Prior to this year, Anton Corbijn was known as a portrait photographer publishing images in magazines like Rolling Stone, SPIN and Vogue and also as director of music videos including Depeche Mode’s “Personal Jesus,” Nirvana’s “Heart Shaped Box” and U2’s “One.” His début feature film, Control (about Joy Division’s lead singer Ian Curtis) was a huge hit with critics and audiences at Cannes and the Toronto International Film Festival. Flare sat down with Corbijn at the Toronto International Film Festival to discuss his latest masterpiece.
F: Why did you choose Joy Division’s Ian Curtis as the topic of your first feature film?
AC: The story found me. I could get emotionally involved with it and I thought that was a good starting block.
F: Having known Curtis personally, what struck you most about his life?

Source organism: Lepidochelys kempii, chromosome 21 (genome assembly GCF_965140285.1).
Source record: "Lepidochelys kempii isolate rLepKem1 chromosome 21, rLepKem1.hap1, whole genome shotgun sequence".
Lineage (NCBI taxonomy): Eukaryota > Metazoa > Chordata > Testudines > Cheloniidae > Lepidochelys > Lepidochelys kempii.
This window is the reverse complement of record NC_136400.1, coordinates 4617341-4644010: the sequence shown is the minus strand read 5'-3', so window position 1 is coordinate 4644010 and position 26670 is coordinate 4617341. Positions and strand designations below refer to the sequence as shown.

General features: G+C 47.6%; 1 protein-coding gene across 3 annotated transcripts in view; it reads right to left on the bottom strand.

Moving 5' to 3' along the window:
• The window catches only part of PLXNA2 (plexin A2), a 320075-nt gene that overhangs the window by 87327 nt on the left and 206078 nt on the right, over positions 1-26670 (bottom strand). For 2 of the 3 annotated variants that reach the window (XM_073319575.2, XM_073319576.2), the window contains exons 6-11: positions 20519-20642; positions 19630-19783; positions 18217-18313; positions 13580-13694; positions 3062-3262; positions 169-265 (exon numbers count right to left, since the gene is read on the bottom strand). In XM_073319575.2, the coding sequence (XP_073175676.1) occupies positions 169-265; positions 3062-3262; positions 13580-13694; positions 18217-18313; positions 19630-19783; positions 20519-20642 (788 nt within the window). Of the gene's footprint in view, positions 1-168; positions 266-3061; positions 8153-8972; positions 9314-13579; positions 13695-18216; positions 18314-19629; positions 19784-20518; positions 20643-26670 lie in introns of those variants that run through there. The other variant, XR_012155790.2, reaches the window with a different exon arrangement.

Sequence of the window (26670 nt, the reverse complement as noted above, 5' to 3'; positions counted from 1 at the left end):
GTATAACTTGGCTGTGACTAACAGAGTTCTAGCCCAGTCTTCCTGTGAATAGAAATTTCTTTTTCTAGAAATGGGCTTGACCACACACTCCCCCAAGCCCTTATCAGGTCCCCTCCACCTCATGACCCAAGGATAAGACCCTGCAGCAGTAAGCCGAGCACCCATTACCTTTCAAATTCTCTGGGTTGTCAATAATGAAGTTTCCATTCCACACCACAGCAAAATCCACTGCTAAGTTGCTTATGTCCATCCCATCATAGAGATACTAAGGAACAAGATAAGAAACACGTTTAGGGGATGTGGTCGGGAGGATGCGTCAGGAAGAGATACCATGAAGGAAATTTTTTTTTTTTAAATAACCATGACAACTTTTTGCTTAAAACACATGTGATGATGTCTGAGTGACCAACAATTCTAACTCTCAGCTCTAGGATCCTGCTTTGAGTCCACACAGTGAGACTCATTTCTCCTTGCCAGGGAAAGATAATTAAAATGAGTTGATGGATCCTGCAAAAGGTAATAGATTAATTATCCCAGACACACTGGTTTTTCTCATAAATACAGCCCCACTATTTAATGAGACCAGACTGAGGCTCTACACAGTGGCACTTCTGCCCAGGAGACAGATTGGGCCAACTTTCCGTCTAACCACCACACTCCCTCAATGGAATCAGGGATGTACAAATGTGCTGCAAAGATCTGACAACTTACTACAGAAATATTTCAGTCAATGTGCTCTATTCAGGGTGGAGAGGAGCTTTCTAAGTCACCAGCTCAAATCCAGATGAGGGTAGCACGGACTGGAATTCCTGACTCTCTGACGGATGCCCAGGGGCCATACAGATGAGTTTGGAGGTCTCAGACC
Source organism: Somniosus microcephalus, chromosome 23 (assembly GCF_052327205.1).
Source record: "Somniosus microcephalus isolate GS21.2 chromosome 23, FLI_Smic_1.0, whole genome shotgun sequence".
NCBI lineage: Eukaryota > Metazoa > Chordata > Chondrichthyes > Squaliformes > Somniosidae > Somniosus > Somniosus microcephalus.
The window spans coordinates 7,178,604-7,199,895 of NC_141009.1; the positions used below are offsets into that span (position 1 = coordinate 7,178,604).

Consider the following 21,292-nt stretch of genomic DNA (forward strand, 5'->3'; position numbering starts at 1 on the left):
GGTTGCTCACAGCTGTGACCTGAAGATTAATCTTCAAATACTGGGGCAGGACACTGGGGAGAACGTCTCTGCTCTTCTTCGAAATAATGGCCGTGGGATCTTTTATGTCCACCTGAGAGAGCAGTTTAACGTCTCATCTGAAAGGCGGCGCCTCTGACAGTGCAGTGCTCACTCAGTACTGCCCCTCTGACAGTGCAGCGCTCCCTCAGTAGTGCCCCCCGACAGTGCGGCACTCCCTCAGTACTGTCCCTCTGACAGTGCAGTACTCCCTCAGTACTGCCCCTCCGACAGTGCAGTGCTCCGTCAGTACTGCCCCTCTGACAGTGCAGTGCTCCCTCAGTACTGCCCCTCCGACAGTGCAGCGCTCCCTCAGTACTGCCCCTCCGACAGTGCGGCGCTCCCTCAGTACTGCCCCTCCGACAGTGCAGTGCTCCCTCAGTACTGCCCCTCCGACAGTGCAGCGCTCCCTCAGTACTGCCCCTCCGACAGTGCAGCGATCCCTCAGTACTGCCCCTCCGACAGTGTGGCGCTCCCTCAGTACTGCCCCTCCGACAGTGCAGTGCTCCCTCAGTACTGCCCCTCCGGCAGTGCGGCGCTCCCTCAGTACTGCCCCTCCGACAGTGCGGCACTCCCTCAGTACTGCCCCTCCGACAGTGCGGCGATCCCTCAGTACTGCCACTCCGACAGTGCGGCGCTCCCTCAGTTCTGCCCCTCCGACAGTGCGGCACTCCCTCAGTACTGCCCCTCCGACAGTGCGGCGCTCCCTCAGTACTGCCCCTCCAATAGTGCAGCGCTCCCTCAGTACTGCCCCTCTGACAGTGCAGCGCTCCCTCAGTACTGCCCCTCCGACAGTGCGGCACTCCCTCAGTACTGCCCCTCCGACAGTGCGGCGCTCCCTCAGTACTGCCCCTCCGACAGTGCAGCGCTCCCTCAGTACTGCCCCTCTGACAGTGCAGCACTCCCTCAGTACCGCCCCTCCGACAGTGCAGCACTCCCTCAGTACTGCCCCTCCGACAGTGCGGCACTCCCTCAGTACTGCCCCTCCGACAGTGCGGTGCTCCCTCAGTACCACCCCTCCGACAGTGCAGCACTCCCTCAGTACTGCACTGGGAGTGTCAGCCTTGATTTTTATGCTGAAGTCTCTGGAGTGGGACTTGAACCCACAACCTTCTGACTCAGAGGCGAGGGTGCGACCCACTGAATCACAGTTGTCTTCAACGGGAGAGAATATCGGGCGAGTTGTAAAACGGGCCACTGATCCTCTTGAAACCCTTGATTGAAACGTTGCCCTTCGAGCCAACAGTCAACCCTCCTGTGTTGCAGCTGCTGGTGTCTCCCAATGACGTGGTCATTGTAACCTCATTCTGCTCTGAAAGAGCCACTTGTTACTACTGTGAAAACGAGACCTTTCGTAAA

AC: His story is a very human one. He was just a boy who became a singer and had an incredible gift for lyrics. He got married at a very young age and was trying to live conservatively while tackling fame.
F: You worked with Samantha Morton for U2’s “One” video. Did you have her in mind to play Curtis’ wife Debbie from the beginning?
AC: No. I thought that she was too big and would not be interested in working with me, but a friend encouraged me to approach her. She is an amazing actress; she challenged me as a filmmaker.
F: While Ian was still alive, you worked with Joy Division. Were you friends with his wife or his mistress?
AC: I met Annik once, but I never met his wife, Debbie.
F: What did Debbie and her daughter think of the film?
AC: They did okay with it, but it was too emotional for them to say it was great. New Order loves it!
F: The last shot of this movie is a crane shot that moves from an image of a cemetery up to the sky. What is the significance of this ending?
AC: Eternity. Ian is gone, but he is still everywhere.
Read about the love affair between Anton Corbijn’s leading characters in Control